"Well, reading that, the whole thing doesn't make any sense, look at that 'though'. I was under stress, and clearly I need to clarify that bad sentence construction."
Round and round and round. Reds, you know.
"See? I TOLD you I was born on the Moon --the investigators found no evidence I wasn't!"
Guns are only a means of expressing violence, not a cause of it.
I would ask him, in fact, since he's fully rehabbed now and is furthermore a hero of sorts on the left, i DO ask him, here:
So, if they DO charge evasion, then they must have found evidence of fabrication?
Or are you saying that since what you evaded was fabricated, you evaded nothing? And that no evidence of nothing IS evidence of something?
>> "let me just say that 'evasion' is 'cherry-picking' and 'fabrication' is fabricating the cherries, but my book is a cherry marmalade."
"So, what went into the marmalade?"
>>"Can't say, that flood destroyed my notes."
"But, the book, is about the cherry orchard, right?"
>>"No, the book IS the orchard."
"Oh, I see --it's a work of fiction."
>>"But, in the end, aren't we ALL works of fiction, isn't reality a work of fiction, isn't this all a dream?"
"Well in a sense, I guess you could say...."
>>"Thank you. I'm ready to write my statement."
Gun laws don't work and here's way...
There are 4 theoretical scenarios of gun ownership (other than government authorities):
1. Everyone have guns
2. Only criminals have guns
3. Only law abiding have guns
4. No one have guns
But only 2 actual scenarios of gun ownership:
1. Everyone have guns
2. Only criminals have guns
as criminals will always have access to guns regardless of the laws scenario 4 becomes 3 and 2 becomes 1 and this is true regardless what fantasy world the liberals live in.
hahahahhhaahaha --but FUNNY --
I did the same thing with that Bellesiles sentence --2 or 3 hours trying to satirize by reversing it to expose the ridiculousness. But it kept flipping ov er and seeming to make sense, but a minute later it didn't. So i had to give up and toss the rapier and go for the sledgehammer. Not very effectively either. Damn sentence!
DH and I are having a debate. Given that he is a recovering democrat who still suffers from re-lapses this discussion was to be expected. Would someone here please respond with "the facts--just the facts."
DH says that the laws regarding institutionalization of the mentally ill were changed as a result of the Republicans pulling the budget from housing the mentally ill. I know, I know, but please help. I say that the budget was removed by the dems as a way to force the shuttering of America's institutions and a system that was believed to be inhumane (and probably was). If, I am not mistaken this law was passed under Carter's administration--anyone have more info? Thanks BL ;-)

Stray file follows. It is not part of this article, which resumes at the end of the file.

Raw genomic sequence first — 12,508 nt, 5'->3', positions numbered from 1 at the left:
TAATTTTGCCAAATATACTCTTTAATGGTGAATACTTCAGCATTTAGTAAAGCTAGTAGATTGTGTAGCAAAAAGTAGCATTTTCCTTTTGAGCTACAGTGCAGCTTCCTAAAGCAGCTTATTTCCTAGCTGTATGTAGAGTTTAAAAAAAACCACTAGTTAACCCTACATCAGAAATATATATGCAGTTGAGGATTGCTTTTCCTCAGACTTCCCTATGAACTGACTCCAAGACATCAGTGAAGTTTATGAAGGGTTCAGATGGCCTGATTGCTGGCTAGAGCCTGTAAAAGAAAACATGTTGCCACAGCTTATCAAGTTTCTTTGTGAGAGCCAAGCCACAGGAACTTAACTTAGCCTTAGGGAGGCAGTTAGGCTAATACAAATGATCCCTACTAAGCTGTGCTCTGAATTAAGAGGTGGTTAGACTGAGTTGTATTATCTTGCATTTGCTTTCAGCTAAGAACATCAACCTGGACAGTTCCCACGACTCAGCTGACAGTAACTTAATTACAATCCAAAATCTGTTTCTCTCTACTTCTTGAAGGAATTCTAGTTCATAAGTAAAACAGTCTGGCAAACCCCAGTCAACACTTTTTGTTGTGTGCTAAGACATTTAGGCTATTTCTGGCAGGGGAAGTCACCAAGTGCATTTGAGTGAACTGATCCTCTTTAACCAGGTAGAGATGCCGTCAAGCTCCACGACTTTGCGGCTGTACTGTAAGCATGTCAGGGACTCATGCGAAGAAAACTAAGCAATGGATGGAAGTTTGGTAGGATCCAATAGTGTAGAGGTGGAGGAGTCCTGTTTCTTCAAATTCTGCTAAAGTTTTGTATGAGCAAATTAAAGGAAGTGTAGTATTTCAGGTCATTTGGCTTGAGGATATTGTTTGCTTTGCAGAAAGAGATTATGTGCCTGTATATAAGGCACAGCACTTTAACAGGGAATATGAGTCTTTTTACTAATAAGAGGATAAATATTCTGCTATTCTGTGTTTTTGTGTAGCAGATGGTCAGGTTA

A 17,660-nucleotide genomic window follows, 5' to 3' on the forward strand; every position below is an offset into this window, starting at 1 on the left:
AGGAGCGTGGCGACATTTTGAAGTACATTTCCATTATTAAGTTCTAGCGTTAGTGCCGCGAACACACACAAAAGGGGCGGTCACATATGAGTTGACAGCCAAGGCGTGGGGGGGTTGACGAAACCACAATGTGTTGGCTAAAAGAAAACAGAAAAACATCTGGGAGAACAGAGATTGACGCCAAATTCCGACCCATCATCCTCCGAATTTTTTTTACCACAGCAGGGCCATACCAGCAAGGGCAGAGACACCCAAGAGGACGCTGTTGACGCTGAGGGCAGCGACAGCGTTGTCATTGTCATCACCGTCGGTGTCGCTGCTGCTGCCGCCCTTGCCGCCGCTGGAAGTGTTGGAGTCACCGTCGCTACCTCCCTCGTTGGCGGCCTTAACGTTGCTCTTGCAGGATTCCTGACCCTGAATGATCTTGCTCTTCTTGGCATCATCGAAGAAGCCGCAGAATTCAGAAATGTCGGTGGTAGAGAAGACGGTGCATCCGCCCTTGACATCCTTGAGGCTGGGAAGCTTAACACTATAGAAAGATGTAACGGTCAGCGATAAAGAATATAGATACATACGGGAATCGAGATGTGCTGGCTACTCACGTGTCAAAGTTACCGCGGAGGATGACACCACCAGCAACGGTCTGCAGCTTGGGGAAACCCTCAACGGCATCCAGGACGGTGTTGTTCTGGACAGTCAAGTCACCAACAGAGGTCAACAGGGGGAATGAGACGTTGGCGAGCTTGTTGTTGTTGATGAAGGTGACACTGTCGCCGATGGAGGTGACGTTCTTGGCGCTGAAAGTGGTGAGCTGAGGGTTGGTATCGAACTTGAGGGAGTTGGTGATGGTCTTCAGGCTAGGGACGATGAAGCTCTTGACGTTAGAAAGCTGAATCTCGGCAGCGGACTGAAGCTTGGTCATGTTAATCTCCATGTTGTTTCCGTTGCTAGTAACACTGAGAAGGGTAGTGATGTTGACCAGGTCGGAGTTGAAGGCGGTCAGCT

According to psychiatrist Leon Eisenberg, deinstitutionalisation has been an overall benefit for most psychiatric patients, though many have been left homeless and without care. The deinstitutionalisation movement was initiated by three factors:
A socio-political movement for community mental health services and open hospitals;
The advent of psychotropic drugs able to manage psychotic episodes;
A ﬁnancial imperative to shift costs from state to federal budgets.
According to American psychiatrist Loren Mosher, most deinstitutionalization in the USA took place after 1972, as a result of the availability of SSI, long after the antipsychotic drugs were used universally in state hospitals.
According to psychiatrist and author Thomas Szasz, deinstitutionalisation is the policy and practice of transferring homeless, involuntarily hospitalised mental patients from state mental hospitals into many different kinds of de facto psychiatric institutions funded largely by the federal government. These federally subsidised institutions began in the United States and were quickly adopted by most Western governments. The plan was set in motion by the Community Mental Health Act as a part of John F. Kennedy's legislation[clarification needed] and passed by the U.S. Congress in 1963, mandating the appointment of a commission to make recommendations for "combating mental illness in the United States".
In many cases the deinstitutionalisation of the mentally ill in the Western world from the 1960s onward has translated into policies of "community release". Individuals who previously would have been in mental institutions are no longer continuously supervised by health care workers. Some experts, such as E. Fuller Torrey, have considered deinstitutionalisation to be a failure, while some consider many aspects of institutionalization to have been worse.
AP, Sam --this is from the wiki
AP, you win --JFK, 1963
It was the ACLU pushing this, as I recall; however, two links: